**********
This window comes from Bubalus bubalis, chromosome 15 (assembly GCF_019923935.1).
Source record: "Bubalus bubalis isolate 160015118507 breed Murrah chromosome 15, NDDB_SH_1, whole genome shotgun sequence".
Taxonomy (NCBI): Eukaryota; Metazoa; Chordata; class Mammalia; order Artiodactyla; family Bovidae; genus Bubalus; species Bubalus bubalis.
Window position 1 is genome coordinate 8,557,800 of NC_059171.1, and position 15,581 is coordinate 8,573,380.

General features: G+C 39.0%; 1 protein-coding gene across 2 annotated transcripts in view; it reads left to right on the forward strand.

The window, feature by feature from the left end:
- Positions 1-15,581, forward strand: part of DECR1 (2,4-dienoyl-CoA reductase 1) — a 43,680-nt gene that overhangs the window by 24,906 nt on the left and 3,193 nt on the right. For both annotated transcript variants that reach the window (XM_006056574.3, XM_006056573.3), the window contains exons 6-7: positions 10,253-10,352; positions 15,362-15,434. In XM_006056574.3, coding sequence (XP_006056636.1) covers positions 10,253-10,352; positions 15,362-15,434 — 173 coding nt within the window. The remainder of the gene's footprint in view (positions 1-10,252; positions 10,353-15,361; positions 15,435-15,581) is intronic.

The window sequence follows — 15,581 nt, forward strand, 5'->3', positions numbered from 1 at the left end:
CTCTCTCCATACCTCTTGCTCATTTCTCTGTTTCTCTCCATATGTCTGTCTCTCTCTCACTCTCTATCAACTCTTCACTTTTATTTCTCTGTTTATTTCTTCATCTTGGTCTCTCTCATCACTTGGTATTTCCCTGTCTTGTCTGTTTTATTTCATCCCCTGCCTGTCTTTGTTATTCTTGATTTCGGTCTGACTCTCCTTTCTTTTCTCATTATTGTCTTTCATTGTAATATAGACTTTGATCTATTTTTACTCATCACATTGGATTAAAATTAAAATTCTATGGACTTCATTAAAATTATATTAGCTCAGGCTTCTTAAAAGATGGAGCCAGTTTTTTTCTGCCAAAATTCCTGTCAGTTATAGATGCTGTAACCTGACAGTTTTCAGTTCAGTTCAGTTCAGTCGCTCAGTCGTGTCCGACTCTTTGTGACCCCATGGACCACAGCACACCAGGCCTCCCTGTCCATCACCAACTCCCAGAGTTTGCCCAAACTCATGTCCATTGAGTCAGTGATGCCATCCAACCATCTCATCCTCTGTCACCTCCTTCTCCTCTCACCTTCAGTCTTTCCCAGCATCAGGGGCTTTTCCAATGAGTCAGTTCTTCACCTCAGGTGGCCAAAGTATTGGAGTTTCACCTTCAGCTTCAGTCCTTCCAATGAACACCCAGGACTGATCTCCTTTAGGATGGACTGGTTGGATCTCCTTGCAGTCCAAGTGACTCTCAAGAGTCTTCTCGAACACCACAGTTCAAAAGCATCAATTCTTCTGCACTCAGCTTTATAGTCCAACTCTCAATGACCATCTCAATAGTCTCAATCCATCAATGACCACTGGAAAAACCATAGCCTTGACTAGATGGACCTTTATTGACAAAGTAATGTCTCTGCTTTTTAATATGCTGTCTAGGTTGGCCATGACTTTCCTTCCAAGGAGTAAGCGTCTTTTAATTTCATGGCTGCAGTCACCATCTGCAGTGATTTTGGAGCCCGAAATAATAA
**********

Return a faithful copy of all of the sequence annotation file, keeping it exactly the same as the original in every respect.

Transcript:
This window comes from Bubalus bubalis, chromosome 15 (assembly GCF_019923935.1).
Source record: "Bubalus bubalis isolate 160015118507 breed Murrah chromosome 15, NDDB_SH_1, whole genome shotgun sequence".
Taxonomy (NCBI): Eukaryota; Metazoa; Chordata; class Mammalia; order Artiodactyla; family Bovidae; genus Bubalus; species Bubalus bubalis.
Window position 1 is genome coordinate 8,557,800 of NC_059171.1, and position 15,581 is coordinate 8,573,380.

General features: G+C 39.0%; 1 protein-coding gene across 2 annotated transcripts in view; it reads left to right on the forward strand.

The window, feature by feature from the left end:
- Positions 1-15,581, forward strand: part of DECR1 (2,4-dienoyl-CoA reductase 1) — a 43,680-nt gene that overhangs the window by 24,906 nt on the left and 3,193 nt on the right. For both annotated transcript variants that reach the window (XM_006056574.3, XM_006056573.3), the window contains exons 6-7: positions 10,253-10,352; positions 15,362-15,434. In XM_006056574.3, coding sequence (XP_006056636.1) covers positions 10,253-10,352; positions 15,362-15,434 — 173 coding nt within the window. The remainder of the gene's footprint in view (positions 1-10,252; positions 10,353-15,361; positions 15,435-15,581) is intronic.

The window sequence follows — 15,581 nt, forward strand, 5'->3', positions numbered from 1 at the left end:
CTCTCTCCATACCTCTTGCTCATTTCTCTGTTTCTCTCCATATGTCTGTCTCTCTCTCACTCTCTATCAACTCTTCACTTTTATTTCTCTGTTTATTTCTTCATCTTGGTCTCTCTCATCACTTGGTATTTCCCTGTCTTGTCTGTTTTATTTCATCCCCTGCCTGTCTTTGTTATTCTTGATTTCGGTCTGACTCTCCTTTCTTTTCTCATTATTGTCTTTCATTGTAATATAGACTTTGATCTATTTTTACTCATCACATTGGATTAAAATTAAAATTCTATGGACTTCATTAAAATTATATTAGCTCAGGCTTCTTAAAAGATGGAGCCAGTTTTTTTCTGCCAAAATTCCTGTCAGTTATAGATGCTGTAACCTGACAGTTTTCAGTTCAGTTCAGTTCAGTCGCTCAGTCGTGTCCGACTCTTTGTGACCCCATGGACCACAGCACACCAGGCCTCCCTGTCCATCACCAACTCCCAGAGTTTGCCCAAACTCATGTCCATTGAGTCAGTGATGCCATCCAACCATCTCATCCTCTGTCACCTCCTTCTCCTCTCACCTTCAGTCTTTCCCAGCATCAGGGGCTTTTCCAATGAGTCAGTTCTTCACCTCAGGTGGCCAAAGTATTGGAGTTTCACCTTCAGCTTCAGTCCTTCCAATGAACACCCAGGACTGATCTCCTTTAGGATGGACTGGTTGGATCTCCTTGCAGTCCAAGTGACTCTCAAGAGTCTTCTCGAACACCACAGTTCAAAAGCATCAATTCTTCTGCACTCAGCTTTATAGTCCAACTCTCAATGACCATCTCAATAGTCTCAATCCATCAATGACCACTGGAAAAACCATAGCCTTGACTAGATGGACCTTTATTGACAAAGTAATGTCTCTGCTTTTTAATATGCTGTCTAGGTTGGCCATGACTTTCCTTCCAAGGAGTAAGCGTCTTTTAATTTCATGGCTGCAGTCACCATCTGCAGTGATTTTGGAGCCCGAAATAATAA